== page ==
A local Pacific Northwest golfer shares his preparation tips for mastering golfing in the rain
Fall is upon us, and for many golfers this signifies the beginning of the end of their golfing season. Soon, many areas of the United States and overseas will be under snow, however there are also more temperate regions that will see cool temperatures and rain, but not much snow.
In my experience, when trying to get a game together in the fall and winter months, it is the rain moreso than the cold that will deter players from heading to the links.
With the right preparation, playing in the rain can be just as enjoyable as any other day on the course. Keeping you dry is priority number one, but keeping your stuff dry is important, too.
Living in the Pacific Northwest, I live in a region that experiences a lot of rainfall, but not a lot of snowfall. This means, if golfers are willing to take on the elements they can continue to play almost year-round.
What’s the best rain gear for golfing?
Rain gear comes in all levels of protection and cost. The fully waterproof outerwear can get expensive quickly, but offers guaranteed protection from the elements all day long. These are usually heavier outer layers that also provide a bit of warmth, as well.
If it isn’t going to be pouring rain, a less expensive rain suit can still provide solid protection in misty and intermittent rains. I’ve used a lightweight rain suit for the last three years that cost around $50.00 and has provided me with excellent protection and mobility on those types of days.
How do you stay dry on the course?
It is also important to take some steps to protect your belongings in your bag, too. In the rainy season I pack a few extra items to ensure I stay warm, dry and comfortable.
I have a ziplock bag with rain gloves, cold weather gloves and an extra regular glove. The club can be difficult to grip in the rain, a good pair of rain gloves is probably the most important thing to have in your bag and gives you the normal confidence to swing the club, even when your grips are soaking wet.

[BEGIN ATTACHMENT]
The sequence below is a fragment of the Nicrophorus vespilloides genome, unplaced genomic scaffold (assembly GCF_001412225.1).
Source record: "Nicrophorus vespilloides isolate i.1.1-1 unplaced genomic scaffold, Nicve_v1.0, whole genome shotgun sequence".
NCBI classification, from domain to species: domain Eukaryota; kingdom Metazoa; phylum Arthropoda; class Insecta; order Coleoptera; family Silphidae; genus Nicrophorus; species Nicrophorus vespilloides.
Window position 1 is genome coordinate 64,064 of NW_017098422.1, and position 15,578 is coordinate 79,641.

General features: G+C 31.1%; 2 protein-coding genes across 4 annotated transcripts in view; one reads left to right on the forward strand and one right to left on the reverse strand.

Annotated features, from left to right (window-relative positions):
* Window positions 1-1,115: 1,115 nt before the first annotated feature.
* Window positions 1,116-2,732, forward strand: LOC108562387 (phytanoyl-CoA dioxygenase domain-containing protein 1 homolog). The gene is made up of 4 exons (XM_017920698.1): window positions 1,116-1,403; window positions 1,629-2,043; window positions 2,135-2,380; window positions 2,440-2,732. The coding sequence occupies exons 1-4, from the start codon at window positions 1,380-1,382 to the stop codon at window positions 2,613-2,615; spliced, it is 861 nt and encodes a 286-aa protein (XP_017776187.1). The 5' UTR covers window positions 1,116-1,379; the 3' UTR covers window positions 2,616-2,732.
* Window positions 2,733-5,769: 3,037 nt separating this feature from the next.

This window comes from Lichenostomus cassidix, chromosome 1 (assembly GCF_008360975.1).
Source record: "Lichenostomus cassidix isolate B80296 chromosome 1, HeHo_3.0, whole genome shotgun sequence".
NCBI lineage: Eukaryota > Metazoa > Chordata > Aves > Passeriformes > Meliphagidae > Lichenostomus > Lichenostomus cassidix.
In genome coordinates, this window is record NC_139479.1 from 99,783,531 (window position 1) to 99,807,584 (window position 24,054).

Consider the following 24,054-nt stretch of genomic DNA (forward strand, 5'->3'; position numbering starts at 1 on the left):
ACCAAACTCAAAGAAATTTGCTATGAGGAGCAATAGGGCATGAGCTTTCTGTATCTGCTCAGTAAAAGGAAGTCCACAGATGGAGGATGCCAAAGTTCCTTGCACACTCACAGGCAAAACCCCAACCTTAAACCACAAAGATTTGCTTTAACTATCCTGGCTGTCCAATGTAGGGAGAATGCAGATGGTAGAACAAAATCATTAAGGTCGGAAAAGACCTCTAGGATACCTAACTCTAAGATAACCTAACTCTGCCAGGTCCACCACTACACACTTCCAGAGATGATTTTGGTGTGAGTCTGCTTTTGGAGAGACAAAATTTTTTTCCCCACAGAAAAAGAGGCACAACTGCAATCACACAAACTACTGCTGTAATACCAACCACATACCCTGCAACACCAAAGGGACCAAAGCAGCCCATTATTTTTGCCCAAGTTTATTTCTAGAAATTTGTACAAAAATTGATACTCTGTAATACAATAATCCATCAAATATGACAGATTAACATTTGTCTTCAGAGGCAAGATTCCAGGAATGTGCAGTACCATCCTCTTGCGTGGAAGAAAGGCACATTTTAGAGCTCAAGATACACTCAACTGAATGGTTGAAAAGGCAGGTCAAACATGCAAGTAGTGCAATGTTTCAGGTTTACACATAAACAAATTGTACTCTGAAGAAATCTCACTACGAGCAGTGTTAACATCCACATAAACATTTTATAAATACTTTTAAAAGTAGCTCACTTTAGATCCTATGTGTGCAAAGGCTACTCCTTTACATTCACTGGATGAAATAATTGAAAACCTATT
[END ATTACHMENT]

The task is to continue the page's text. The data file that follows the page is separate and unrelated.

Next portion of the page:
Make sure your bag has its rain hood and determine whether the material of your bag can withstand moisture or not. If your bag is not waterproof you may want to pack your phone or extra layers in plastic bags to ensure they stay dry.
The other items I make sure to pack on cold and rainy days are an extra pair of synthetic socks, a headband or stocking cap, hand warmers and of course, an umbrella.
If the waterproofing on your shoes fails or you accidentally step in some soft, saturated ground, you may want to have a backup pair of dry socks to switch into. When the wind picks up, it is important to keep your head warm. A warm and dry head, hands and feet is the recipe for success on wet days on the course.
Those items are great to have, but on the really nasty days, nothing beats having a good umbrella. If you are going to play in the rain, especially if you walk the course, I would highly recommend spending the few extra dollars to invest in a high-quality umbrella. Make sure the umbrella you choose has a double canopy. This feature allows the wind to whip through the umbrella without turning it inside-out.
Should I Play Golf In The Rain?
Absolutely! Playing in the rain is a great test of mental fortitude and ball striking. The courses are usually wide open. You’ll figure out fairly quickly which courses in your area handle excess moisture better than others and quickly find with the right preparation, you can keep playing all year long!
Latest posts by Keith Schneider (see all)
- WITB: Rory McIlroy, THE PLAYERS Championship & Weekly Tour Wrap - March 18, 2019
- WITB: Francesco Molinari, Arnold Palmer Invitational & Tour Wrap - March 11, 2019
- WITB: Keith Mitchell, The Honda Classic & Tour Wrap - March 4, 2019